Blog 29 How Many of You Have Typed “Love,” at the End of an E-mail? Accidently!

Oops I did it again.

Dooh! I’ve done it more than a few times.

Confessions from a writer. I’ve done this, not on purpose mind you. Sometimes I don’t find out until months later, like recently, when I went back to read an old email from a new boss I’ve only met over zoom.

My first boss as a writer. I wrote a bunch of children’s books for his company and get this, I got paid for it! I was more excited to make 5cents a word for creations birthed from my mind than my old 6 figure income working for NASA.

How crazy is that? I miss the income and security and intellectual stimulation, and friends and excitement and the friggin spacecraft, but I’ve discovered something better to replace it. Joy.

I could sit and write myself into a coma sometimes. I love telling stories. And getting paid to do it? I’m working on that as I ease into my midlife career change that life flung me into.

I feel like this. (Photo by Jon Robinson on Unsplash)

I’m out here dancing the wild fandango and trying to make it look like I’m hanging 10.

When I want to feel like that. (Photo by Jeremy Bishop on Unsplash)
Turkeys on a farm. I promise there’s a good reason I posted this picture. (Photo by Viktor Talashuk on Unsplash)

That leads me to this hot tip:

Watch what you say in front of kids

When I was in pre-school my new stepdad took me to work to meet his boss, the president of the company. He ushered me into a large room with a big brown desk that had a phone with lots of lights on it and huge bookcase behind the desk.

As far as I knew this was just some old man my Dad wanted me to say “Hi” to.

Well, that man bent down low from his 6 foot plus height, got right down to my eye level and said, “Well, what do you think of your new Daddy?”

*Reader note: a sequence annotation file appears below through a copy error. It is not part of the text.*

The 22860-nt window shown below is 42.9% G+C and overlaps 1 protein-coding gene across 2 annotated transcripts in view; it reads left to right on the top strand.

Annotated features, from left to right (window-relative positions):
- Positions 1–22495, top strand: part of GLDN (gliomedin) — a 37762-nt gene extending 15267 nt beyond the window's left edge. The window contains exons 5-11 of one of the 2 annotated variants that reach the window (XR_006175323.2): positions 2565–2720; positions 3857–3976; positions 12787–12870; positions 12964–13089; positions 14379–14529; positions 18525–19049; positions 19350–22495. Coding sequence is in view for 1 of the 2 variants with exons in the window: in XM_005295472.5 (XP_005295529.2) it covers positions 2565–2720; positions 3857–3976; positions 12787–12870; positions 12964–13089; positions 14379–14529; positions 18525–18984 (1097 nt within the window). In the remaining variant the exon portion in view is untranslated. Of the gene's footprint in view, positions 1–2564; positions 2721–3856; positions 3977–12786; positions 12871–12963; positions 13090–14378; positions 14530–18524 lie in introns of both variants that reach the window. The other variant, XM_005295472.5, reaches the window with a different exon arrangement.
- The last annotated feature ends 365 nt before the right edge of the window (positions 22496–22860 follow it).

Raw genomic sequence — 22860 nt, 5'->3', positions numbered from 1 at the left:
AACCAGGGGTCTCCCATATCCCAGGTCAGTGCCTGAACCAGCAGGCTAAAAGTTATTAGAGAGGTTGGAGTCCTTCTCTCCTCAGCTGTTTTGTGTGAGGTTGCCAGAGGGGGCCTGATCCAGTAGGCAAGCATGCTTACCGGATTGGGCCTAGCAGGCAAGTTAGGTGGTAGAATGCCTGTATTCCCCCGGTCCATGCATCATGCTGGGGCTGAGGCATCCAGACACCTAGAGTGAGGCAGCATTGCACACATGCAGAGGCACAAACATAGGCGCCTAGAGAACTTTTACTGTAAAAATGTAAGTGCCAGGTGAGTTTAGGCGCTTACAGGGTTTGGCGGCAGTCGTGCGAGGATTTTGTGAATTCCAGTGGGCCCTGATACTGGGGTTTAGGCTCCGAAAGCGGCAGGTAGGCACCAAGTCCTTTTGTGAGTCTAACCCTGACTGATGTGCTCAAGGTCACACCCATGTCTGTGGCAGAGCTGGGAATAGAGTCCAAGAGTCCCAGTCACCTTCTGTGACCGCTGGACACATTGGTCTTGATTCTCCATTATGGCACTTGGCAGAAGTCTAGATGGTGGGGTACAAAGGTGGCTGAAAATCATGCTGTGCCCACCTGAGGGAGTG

Me under pressure. (Photo by Danny Lines on Unsplash)

All nearby adults turned to look at me. The spotlight struck me and I needed to shine. I didn’t know what I thought of my new Dad. Four- or Five-year old’s don’t usually contemplate that.

So, my panicked mind improvised. “Let’s make them laugh,” I thought. I know! “I’ll say something he says that makes people laugh.

I puffed out my chest and confidently blurted, “I think he’s a turkey farmer who eats his shorts!

I don’t think that’s what the boss, or my new Dad, or the hovering secretary thought I would ever say in a billion gazillion million years. I got the laughter I sought, so I thought I had done good and made him proud.

When we got home, I remember him telling my mom the story. She furrowed her brows and scolded him, “I told you to watch what you say in front of her! You deserved that.”

That’s the moment I thought I might have said something wrong. But what the hello does that mean anyway? Turkey farmers don’t eat their shorts, do they? I’m a little city girl and know not these ways. I shrugged it off and moved on with life.

This brings me back to the present. I’m old friends with shrugging off embarrassment. Me? Who cares? Not me.

And yet I cringe when I think about it, saying or writing “love you” to a boss or a stranger or a person you don’t actually love. At least it’s a nice sentiment. It’s not like I said, “You’re a turkey farmer who eats his shorts.”

Tell me your “Oh Gawd, did I really just do that moment” in the comments below. It can’t be all that bad and if it is, just shrug it off. Who cares? Everyone needs to laugh.

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